A National Science Foundation survey ranked Penn State ninth in total research and development spending for science and engineering among universities across the country for the 2008-2009 fiscal year.
Penn State and its campuses garnered $753 million in science and engineering dollars — a 7 percent increase from the year before, NSF Survey Statistician Ronda Britt said.
During the 2007-2008 fiscal year, the university ranked eleventh nationwide and second in Pennsylvania, Britt said.
Now, the survey ranks the university ahead of all other colleges in Pennsylvania, Britt said.
Henry Foley, vice president for research and dean of the Graduate School, said higher standards of research and development will ensure a bright future for the university.
“We’ll make sure we deliver on promises we make,” Foley said. “We’ll make sure we do it ethically and without mistakes.”
During the 2009-2010 fiscal year, Penn State received $780 million in research expenditures.
Foley said with restricted expenditures because of the economic recession, research offices will promote wise spending and support less prominent research areas.
Johns Hopkins University topped the NSF’s list with $1.856 billion in R&D spending.
University of Michigan took second with $1 billion and University of Wisconsin—Madison rounded out the top three with $952 million in spending, Britt said.
Total research expenditures nationwide increased by 5.8 percent from the fiscal year before, totaling $54.9 billion, Britt said.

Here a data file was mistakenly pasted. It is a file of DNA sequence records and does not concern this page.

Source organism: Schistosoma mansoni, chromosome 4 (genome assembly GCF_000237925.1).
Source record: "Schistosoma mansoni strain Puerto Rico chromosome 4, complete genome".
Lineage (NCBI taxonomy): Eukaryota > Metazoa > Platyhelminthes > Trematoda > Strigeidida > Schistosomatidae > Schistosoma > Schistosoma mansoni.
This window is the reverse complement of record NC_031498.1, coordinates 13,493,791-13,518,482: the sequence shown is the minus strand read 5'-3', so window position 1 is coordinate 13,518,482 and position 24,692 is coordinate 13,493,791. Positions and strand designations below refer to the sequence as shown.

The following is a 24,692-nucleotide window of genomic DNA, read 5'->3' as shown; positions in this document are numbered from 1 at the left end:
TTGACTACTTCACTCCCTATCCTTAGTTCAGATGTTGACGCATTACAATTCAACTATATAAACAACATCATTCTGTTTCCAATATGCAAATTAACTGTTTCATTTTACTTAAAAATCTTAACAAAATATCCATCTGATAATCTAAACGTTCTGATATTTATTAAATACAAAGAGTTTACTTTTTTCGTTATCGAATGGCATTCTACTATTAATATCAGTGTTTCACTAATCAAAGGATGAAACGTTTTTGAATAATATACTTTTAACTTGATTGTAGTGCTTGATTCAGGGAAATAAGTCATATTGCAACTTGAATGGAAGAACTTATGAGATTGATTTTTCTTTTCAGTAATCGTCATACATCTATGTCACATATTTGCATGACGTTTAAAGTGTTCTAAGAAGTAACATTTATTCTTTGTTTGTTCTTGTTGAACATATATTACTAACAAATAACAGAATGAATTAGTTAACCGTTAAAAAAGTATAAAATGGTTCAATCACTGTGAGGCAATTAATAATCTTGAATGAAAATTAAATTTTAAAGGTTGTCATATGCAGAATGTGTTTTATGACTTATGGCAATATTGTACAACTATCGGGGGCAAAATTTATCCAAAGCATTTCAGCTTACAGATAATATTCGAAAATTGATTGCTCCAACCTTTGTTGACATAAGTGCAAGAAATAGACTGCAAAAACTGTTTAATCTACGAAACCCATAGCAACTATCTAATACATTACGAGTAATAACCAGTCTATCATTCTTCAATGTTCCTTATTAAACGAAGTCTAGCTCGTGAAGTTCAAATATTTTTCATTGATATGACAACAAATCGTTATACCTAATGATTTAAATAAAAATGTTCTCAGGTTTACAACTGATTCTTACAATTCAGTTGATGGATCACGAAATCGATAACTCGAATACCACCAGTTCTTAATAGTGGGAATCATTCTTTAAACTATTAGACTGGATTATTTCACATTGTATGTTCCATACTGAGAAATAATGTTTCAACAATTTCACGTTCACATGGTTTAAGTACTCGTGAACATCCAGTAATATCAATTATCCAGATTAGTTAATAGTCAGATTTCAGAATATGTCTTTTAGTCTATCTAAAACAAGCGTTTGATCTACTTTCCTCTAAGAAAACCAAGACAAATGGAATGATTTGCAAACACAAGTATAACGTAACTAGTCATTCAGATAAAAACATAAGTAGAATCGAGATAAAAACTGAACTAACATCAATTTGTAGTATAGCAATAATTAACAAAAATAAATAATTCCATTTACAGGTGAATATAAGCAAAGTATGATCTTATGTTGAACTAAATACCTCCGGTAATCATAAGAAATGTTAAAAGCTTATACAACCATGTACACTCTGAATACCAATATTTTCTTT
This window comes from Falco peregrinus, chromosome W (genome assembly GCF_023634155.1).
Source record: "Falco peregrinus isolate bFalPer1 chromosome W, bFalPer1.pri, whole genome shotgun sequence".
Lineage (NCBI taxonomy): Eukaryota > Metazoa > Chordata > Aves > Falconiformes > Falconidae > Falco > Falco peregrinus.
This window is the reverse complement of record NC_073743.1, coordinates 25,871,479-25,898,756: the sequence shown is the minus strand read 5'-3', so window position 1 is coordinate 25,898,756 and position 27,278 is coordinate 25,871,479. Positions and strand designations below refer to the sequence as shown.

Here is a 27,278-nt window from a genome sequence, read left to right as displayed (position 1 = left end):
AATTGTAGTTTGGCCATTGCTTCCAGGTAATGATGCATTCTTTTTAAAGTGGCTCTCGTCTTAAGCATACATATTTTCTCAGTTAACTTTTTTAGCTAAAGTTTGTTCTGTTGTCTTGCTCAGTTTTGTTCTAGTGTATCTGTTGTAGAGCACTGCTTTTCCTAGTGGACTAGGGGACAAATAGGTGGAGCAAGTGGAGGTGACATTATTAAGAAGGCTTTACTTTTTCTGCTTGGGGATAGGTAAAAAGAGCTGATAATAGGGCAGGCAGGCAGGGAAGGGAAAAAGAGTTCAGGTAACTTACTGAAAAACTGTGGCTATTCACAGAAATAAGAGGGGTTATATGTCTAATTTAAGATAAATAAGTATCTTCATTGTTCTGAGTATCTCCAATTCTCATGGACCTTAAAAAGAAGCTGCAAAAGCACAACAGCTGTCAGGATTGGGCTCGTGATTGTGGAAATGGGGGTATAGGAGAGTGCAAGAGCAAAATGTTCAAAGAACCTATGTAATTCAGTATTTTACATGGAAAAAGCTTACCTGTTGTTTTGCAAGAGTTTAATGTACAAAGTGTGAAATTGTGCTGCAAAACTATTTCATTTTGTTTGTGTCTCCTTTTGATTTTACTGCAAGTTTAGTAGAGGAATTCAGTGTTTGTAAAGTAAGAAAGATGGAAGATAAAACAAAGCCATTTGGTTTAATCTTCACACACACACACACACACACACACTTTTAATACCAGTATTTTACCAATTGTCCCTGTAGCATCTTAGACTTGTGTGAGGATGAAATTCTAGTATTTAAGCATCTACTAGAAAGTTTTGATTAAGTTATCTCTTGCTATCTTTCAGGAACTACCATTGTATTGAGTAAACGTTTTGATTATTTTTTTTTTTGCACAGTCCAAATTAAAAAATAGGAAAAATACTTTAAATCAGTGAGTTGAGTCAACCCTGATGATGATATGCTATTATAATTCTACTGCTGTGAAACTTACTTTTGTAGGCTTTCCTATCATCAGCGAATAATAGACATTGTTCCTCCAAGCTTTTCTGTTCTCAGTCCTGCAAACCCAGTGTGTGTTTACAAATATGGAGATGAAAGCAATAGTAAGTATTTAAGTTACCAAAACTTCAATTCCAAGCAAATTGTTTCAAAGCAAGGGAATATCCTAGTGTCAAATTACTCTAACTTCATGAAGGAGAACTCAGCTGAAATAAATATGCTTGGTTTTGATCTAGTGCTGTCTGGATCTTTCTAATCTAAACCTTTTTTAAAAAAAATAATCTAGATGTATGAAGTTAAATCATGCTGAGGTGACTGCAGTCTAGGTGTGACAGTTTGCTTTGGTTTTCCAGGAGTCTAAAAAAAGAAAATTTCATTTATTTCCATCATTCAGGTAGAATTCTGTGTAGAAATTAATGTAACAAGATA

Academic spending rose 4.2 percent when adjusted for inflation across the country, Britt said.
However, she said, the increase is relatively small when compared to double-digit peaks in the late 1990s.
“This is not a big jump. It’s bigger than it has been in recent years,” Britt said.
“In the last couple years, expenditures have flatlined for one reason or another.”
Penn State brought in $439 million in federal funds to the state during the 2008-2009 fiscal year, Director of Research Communications Michael Bezilla said.
A 2008 economic impact study by Tripp Umbach and Associates reported that for every state dollar invested in 2008 to support the operations of Penn State, the university returned $25.06 in total economic impact to Pennsylvania.
Bezilla said Penn State contributes to the economy both through research and skilled teaching of graduates and undergraduates.
“The research is robust, but so is the teaching and vice and versa,” Bezilla said. “This announcement shouldn’t distract from that.”